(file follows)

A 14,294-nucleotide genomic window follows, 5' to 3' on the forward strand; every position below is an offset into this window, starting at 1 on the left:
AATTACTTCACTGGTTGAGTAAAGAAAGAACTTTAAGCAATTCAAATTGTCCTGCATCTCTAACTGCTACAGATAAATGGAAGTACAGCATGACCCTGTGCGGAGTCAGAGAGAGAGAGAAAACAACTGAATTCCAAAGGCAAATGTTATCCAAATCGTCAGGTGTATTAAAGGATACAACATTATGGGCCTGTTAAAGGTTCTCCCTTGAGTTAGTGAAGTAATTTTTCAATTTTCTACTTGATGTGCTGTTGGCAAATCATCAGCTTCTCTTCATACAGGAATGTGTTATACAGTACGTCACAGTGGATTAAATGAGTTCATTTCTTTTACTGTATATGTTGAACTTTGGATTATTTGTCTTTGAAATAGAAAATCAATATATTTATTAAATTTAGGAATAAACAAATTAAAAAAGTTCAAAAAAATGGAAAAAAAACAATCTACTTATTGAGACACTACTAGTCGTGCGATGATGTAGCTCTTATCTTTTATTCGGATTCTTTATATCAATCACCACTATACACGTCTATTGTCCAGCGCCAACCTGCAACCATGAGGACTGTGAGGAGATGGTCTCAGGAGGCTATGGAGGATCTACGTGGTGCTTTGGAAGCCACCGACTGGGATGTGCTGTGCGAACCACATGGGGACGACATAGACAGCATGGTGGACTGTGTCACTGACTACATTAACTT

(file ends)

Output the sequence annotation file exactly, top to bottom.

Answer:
A 14,294-nucleotide genomic window follows, 5' to 3' on the forward strand; every position below is an offset into this window, starting at 1 on the left:
AATTACTTCACTGGTTGAGTAAAGAAAGAACTTTAAGCAATTCAAATTGTCCTGCATCTCTAACTGCTACAGATAAATGGAAGTACAGCATGACCCTGTGCGGAGTCAGAGAGAGAGAGAAAACAACTGAATTCCAAAGGCAAATGTTATCCAAATCGTCAGGTGTATTAAAGGATACAACATTATGGGCCTGTTAAAGGTTCTCCCTTGAGTTAGTGAAGTAATTTTTCAATTTTCTACTTGATGTGCTGTTGGCAAATCATCAGCTTCTCTTCATACAGGAATGTGTTATACAGTACGTCACAGTGGATTAAATGAGTTCATTTCTTTTACTGTATATGTTGAACTTTGGATTATTTGTCTTTGAAATAGAAAATCAATATATTTATTAAATTTAGGAATAAACAAATTAAAAAAGTTCAAAAAAATGGAAAAAAAACAATCTACTTATTGAGACACTACTAGTCGTGCGATGATGTAGCTCTTATCTTTTATTCGGATTCTTTATATCAATCACCACTATACACGTCTATTGTCCAGCGCCAACCTGCAACCATGAGGACTGTGAGGAGATGGTCTCAGGAGGCTATGGAGGATCTACGTGGTGCTTTGGAAGCCACCGACTGGGATGTGCTGTGCGAACCACATGGGGACGACATAGACAGCATGGTGGACTGTGTCACTGACTACATTAACTT